When we talk about foundations of literacy, three “PH” words often come to mind: phonological awareness, phonemic awareness, and phonics. We see these terms when we view grade level reading standards, reading research, and built into reading lessons found in many core reading series. Both phonological awareness and phonemic awareness are oral and auditory, and the focus is on the sounds in words. Phonics, on the other hand, focuses on the letters that the sounds represent. Phonics involves print, phonological, and phonemic awareness do not. While phonological and phonemic awareness are both oral and auditory, there are differences between these two terms.
What is Phonological Awareness?
“Phonological awareness is the understanding of different ways that oral language can be divided into smaller components and manipulated.” (Chard and Dickson, 1999) Phonological awareness refers to the bigger “chunks” or “parts” of language. When we ask students to rhyme, blend small words to make a compound word, break words apart into syllables or onset-rime, we are working at the phonological awareness level. Phonological awareness can be thought of as a big umbrella with the bigger “chunks” of language being the top of the umbrella.
What is Phonemic Awareness?
Phonemic awareness is the understanding that spoken words are made of individual sounds called phonemes. A phoneme is the smallest unit of sound we hear in a word. Phonemic awareness falls underneath the umbrella as a sub-category of phonological awareness. Rather than working with larger units of spoken language, we ask students to listen for the individual sounds or phonemes in a spoken word. When we ask students to blend or segment words into the smallest unit of sound they hear, we are working at the phonemic awareness level. For example, the four sounds /p//l//a//n/ can be blended to make the whole word plan.
How Does Phonemic Awareness Help Reading and Literacy Development?
In their book, “Know Better, Do Better”, David and Meredith Liben state “It is not an option to skip or shortchange phonemic awareness! Children without mastery of it will inevitably struggle.” While decades of research support this statement, phonemic awareness is still the most common reason students struggle with word reading. When educators consider phonemic awareness and phonics to be interchangeable terms, phonemic awareness is often left out of instruction and the focus shifts to print with phonics.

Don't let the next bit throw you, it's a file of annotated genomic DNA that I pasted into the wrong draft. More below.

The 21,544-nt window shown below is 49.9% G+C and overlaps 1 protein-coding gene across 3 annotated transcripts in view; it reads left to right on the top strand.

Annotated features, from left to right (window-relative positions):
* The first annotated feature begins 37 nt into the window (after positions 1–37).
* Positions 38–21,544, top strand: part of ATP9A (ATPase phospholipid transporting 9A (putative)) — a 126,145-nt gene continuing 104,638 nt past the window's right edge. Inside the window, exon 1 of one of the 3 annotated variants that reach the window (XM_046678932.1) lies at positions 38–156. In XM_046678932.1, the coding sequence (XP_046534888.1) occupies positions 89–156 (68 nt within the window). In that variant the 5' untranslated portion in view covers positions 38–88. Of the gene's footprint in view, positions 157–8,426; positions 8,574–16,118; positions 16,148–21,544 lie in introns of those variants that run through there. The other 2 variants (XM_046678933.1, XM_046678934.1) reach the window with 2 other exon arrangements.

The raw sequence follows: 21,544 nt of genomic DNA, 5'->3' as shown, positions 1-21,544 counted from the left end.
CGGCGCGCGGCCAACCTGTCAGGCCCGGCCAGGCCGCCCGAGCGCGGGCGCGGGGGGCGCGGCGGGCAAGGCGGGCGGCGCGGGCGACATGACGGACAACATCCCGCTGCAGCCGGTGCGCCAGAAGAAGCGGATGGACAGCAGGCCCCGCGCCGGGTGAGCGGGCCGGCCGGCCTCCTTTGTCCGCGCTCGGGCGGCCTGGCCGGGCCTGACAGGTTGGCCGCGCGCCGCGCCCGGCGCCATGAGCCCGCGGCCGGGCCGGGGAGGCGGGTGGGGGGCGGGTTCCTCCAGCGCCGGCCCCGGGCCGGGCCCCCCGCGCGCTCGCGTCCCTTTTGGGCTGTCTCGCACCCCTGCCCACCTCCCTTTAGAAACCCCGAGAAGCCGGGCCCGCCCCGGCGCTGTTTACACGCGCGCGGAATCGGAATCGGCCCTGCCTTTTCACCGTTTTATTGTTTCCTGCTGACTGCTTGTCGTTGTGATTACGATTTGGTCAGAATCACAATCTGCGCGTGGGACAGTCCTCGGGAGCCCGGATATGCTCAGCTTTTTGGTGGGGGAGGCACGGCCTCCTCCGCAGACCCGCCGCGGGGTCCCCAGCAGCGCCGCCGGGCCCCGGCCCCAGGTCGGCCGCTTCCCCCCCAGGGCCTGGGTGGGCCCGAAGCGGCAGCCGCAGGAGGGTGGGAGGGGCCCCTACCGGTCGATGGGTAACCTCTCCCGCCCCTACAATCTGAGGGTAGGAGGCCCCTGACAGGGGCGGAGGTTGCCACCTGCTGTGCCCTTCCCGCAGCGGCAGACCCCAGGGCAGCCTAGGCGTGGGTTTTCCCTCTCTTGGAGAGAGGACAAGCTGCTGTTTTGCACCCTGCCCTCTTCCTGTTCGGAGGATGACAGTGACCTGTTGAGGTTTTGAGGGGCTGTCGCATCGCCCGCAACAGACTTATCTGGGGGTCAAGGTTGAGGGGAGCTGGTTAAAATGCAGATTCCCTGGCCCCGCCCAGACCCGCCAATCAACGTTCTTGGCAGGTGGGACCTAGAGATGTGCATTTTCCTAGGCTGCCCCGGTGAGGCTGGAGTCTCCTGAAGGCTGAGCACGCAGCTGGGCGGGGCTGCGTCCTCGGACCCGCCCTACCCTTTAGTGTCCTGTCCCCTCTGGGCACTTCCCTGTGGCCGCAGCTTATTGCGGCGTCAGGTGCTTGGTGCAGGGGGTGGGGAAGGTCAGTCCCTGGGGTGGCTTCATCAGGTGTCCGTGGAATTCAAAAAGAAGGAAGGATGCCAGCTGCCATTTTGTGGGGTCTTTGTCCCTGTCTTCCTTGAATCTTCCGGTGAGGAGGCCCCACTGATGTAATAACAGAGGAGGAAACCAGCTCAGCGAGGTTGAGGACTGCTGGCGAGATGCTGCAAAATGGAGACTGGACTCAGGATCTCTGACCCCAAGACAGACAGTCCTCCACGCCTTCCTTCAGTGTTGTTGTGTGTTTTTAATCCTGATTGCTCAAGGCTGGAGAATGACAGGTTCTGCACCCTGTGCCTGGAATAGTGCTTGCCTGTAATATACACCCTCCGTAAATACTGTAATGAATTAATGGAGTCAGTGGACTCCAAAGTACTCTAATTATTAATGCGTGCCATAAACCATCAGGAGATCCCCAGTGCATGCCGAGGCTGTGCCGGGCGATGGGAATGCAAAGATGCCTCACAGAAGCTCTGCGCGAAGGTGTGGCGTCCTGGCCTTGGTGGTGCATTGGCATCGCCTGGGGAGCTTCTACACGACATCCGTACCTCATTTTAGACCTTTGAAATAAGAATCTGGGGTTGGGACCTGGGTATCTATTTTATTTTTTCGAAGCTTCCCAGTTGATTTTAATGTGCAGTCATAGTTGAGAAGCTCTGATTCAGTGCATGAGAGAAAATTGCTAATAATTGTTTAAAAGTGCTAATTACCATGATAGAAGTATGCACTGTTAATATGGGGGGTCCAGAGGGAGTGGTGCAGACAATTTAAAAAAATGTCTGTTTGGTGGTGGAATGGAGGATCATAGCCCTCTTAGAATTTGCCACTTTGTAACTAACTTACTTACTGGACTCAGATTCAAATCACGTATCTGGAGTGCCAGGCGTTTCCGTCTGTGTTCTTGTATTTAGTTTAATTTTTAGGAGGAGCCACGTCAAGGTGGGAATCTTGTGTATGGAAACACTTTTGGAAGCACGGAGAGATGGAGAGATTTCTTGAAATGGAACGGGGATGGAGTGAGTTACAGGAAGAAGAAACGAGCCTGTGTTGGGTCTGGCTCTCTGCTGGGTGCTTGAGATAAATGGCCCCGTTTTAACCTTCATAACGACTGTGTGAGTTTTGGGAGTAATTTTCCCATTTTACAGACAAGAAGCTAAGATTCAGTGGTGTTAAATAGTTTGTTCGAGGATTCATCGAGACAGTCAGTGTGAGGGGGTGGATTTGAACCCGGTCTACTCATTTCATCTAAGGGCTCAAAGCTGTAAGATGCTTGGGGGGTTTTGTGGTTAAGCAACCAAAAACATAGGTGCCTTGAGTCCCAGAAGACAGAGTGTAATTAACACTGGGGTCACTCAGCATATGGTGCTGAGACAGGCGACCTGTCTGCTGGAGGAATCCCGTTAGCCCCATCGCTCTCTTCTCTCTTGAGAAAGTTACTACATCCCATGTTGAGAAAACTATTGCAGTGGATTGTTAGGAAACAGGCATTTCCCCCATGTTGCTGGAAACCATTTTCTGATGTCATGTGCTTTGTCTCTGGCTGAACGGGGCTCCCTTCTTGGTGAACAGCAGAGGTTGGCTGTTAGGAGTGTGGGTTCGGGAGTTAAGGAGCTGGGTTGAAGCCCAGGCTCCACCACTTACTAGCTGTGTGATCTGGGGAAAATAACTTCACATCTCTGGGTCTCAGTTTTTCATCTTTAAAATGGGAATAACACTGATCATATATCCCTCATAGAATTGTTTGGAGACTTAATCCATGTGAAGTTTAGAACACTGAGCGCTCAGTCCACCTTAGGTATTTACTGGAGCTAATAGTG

Failing to provide explicit phonemic awareness instruction leads to many students lacking the understanding that words are made up of individual sounds. Instead, they get the message that words are whole units that need to be visually memorized. While students learn language naturally by listening to speech and words, hearing individual sounds in words is not natural. We don’t speak in individual sounds, instead, our speech is co-articulated and we hear whole words in oral language. If we begin our literacy instruction by teaching letters and sounds, without phonemic awareness instruction, phonics does not make sense to students.
Phonemic awareness and phonics do work together when students learn to read and spell. Words are made up of sounds (phonemic awareness) and letters represent these sounds in print (phonics). Without the ability to hear sounds in words, phonemic awareness and phonics cannot engage in this reciprocal relationship. Researcher Wiley Blevins explains, “Phonemic awareness training provides the foundation on which phonics instruction is built. Thus, children need solid phonemic awareness training for phonics instruction to be effective.”
It is essential for students to understand that words are made up of individual sounds, and they can blend, segment, and manipulate those sounds. If students can do this work through the air, we can transfer these skills to print, so they can read and spell more words.
How Does Phonological Awareness Develop?
It is important to support and scaffold students through the continuum of phonological awareness to allow them to eventually hear and manipulate those individual sounds in words- the phonemic awareness level. The image of the ladder below shows the continuum of phonological awareness. When providing instruction in phonological and phonemic awareness, we begin at the phonological level. It is much easier to hear the bigger units of language versus the individual sounds in a word. For example, asking children to segment pencil into two-syllables, /pen/ /cil/, is an easier task when compared to segmenting the word pen into three individual sounds, /p/ /e/ /n/.